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High ranking members of the Rockville Centre Police Department met with roughly two dozen local bar and restaurant owners at town hall on Nov. 16 to discuss liquor license regulations and ways to combat underage drinking.

 “We’re here to help you,” said Rockville Centre Police Commissioner Charles Gennario. But he warned, “Overcrowding, underage drinking and over serving are a disaster waiting to happen.” Police Sergeant Paul Pope provided an overview of state liquor license regulations and some guidelines on spotting fake identification.

 Police officials acknowledged the challenges both parties faced in combating the fake IDs and underage drinking. “I could show you five New York licenses right now that I think are real, and they’re fake,” said Pope.

 But they also clarified that there was zero tolerance in regards to serving alcohol to underage patrons. The officials warned that they do perform sting operations with underage operatives and that the first sale of alcohol to an underage person carries a $6,500 fine from the State Liquor Authority.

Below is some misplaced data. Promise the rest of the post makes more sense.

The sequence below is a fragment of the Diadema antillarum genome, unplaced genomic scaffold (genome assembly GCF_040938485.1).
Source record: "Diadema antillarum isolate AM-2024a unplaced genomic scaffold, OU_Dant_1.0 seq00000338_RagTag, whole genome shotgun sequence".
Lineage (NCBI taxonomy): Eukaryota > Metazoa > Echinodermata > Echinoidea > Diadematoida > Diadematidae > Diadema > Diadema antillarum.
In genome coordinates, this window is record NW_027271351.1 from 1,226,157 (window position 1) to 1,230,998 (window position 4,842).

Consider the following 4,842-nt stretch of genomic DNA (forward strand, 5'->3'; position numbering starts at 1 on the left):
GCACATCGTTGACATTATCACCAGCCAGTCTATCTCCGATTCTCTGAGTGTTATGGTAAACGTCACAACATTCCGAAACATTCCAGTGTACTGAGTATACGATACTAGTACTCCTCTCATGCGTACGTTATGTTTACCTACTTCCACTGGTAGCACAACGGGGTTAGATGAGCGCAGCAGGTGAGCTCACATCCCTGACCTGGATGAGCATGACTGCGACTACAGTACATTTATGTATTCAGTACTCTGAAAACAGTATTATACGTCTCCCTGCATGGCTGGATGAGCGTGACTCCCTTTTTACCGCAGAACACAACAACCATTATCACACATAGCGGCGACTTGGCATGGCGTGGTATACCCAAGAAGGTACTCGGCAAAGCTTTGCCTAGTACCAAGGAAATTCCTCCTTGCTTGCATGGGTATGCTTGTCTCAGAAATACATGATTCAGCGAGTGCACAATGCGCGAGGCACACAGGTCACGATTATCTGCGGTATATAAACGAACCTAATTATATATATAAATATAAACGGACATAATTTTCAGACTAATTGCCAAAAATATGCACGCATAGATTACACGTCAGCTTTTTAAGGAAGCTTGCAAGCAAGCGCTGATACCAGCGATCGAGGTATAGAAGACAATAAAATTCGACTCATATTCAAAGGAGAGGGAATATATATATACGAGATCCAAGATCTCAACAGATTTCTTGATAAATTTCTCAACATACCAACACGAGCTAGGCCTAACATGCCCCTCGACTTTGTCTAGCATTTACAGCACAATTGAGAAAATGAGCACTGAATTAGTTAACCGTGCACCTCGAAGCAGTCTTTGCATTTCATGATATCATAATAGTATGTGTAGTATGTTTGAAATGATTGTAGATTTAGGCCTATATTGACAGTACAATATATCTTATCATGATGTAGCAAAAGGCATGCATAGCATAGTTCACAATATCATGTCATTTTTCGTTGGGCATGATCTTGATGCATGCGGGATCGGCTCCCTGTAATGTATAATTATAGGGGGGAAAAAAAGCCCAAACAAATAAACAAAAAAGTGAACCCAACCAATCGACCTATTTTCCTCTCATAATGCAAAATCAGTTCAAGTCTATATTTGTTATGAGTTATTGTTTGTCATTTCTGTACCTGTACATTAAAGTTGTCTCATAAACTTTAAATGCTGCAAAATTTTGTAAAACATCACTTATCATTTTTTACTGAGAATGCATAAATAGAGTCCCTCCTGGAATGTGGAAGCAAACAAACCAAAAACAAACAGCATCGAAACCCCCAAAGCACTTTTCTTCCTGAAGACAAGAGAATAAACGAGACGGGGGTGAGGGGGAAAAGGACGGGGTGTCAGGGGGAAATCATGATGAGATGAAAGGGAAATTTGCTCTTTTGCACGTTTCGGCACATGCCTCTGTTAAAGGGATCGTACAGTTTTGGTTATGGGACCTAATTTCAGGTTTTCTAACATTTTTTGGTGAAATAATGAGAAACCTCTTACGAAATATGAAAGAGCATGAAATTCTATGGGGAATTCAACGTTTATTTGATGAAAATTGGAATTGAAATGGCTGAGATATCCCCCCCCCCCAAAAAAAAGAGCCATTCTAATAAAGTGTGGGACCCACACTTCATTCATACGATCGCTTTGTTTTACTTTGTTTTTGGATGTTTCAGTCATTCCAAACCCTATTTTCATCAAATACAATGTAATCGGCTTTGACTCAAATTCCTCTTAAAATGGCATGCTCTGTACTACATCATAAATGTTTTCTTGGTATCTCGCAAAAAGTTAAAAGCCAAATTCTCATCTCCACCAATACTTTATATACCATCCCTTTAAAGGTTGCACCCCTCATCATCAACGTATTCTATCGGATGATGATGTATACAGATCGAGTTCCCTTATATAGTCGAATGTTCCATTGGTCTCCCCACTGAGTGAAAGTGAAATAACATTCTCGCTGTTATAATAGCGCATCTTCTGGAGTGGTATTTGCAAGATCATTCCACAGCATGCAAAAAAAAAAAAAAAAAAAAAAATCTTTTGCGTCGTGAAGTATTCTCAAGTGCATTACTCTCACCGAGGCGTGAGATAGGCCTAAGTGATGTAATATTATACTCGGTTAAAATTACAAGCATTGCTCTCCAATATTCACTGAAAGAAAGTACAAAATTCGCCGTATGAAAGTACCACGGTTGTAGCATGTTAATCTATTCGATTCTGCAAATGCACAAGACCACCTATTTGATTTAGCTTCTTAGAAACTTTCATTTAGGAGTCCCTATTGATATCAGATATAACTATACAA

“Refuse the sale,” was Pope’s refrain for owners if they weren’t absolutely sure the customer was over 21. But some were confused.

“How are we going to know?” asked North Village Tavern Owner, Gina Cronin, noting that the officers had just admitted even they could not identify a fake ID. Sergeant Pope’s response was to ask for two forms of photo ID.

“Who carries around two IDs?” Responded Cronin. Roughly a quarter of people in the room said they did.

“Refuse the sale,” Pope repeated. “It’s not worth it.” His answer left some of the owners unsatisfied.

 However, youth officer Nicholas DeLuca let the owners know that the department does have resources available for them to train their security personnel to spot fake IDs, despite the challenges in recognizing them. He carried around a binder with examples of different IDs for curious owners to look at.

 The officials implored the owners to call them about any kind of suspicious activity, even if they weren’t sure of wrongdoing. “We like you to be proactive,” said Pope. “Please call us.”

 Gennario suggested that some owners make examples of underage drinkers. “If you confiscate and call in, word is going to get out,” he said, noting that bars that crack down will gain a reputation and people with fake IDs will stay away.

 The owners were largely cooperative and made suggestions for how they could better help the police do their jobs. One popular suggestion was to put a moratorium on issuing new liquor licenses in the village. They claimed the village had become oversaturated with license holders.

Police officials tried to dispel any myths the owners might have about underage drinkers in their bars. “I am telling you,” said the commissioner sternly, “there are underage (people) in your bars.”